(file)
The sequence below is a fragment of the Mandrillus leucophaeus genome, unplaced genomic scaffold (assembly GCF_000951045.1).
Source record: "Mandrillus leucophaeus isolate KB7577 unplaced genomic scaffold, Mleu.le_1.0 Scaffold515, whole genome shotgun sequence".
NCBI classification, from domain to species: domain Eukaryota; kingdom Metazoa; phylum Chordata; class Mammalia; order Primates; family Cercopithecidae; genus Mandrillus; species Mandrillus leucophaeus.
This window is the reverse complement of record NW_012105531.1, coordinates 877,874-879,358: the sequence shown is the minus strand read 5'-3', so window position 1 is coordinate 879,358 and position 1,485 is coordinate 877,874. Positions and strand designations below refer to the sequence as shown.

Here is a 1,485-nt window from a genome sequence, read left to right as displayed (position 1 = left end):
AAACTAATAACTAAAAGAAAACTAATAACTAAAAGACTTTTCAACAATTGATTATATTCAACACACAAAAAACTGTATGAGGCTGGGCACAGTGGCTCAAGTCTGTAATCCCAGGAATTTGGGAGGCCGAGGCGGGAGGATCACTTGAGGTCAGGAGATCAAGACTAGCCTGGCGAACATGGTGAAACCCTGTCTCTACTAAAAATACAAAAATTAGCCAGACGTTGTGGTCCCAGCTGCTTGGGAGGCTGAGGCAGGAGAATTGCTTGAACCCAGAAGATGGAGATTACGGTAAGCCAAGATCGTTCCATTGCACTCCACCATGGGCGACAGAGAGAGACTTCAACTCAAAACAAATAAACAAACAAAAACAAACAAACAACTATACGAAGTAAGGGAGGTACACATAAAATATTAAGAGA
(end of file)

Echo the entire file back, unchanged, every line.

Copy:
The sequence below is a fragment of the Mandrillus leucophaeus genome, unplaced genomic scaffold (assembly GCF_000951045.1).
Source record: "Mandrillus leucophaeus isolate KB7577 unplaced genomic scaffold, Mleu.le_1.0 Scaffold515, whole genome shotgun sequence".
NCBI classification, from domain to species: domain Eukaryota; kingdom Metazoa; phylum Chordata; class Mammalia; order Primates; family Cercopithecidae; genus Mandrillus; species Mandrillus leucophaeus.
This window is the reverse complement of record NW_012105531.1, coordinates 877,874-879,358: the sequence shown is the minus strand read 5'-3', so window position 1 is coordinate 879,358 and position 1,485 is coordinate 877,874. Positions and strand designations below refer to the sequence as shown.

Here is a 1,485-nt window from a genome sequence, read left to right as displayed (position 1 = left end):
AAACTAATAACTAAAAGAAAACTAATAACTAAAAGACTTTTCAACAATTGATTATATTCAACACACAAAAAACTGTATGAGGCTGGGCACAGTGGCTCAAGTCTGTAATCCCAGGAATTTGGGAGGCCGAGGCGGGAGGATCACTTGAGGTCAGGAGATCAAGACTAGCCTGGCGAACATGGTGAAACCCTGTCTCTACTAAAAATACAAAAATTAGCCAGACGTTGTGGTCCCAGCTGCTTGGGAGGCTGAGGCAGGAGAATTGCTTGAACCCAGAAGATGGAGATTACGGTAAGCCAAGATCGTTCCATTGCACTCCACCATGGGCGACAGAGAGAGACTTCAACTCAAAACAAATAAACAAACAAAAACAAACAAACAACTATACGAAGTAAGGGAGGTACACATAAAATATTAAGAGA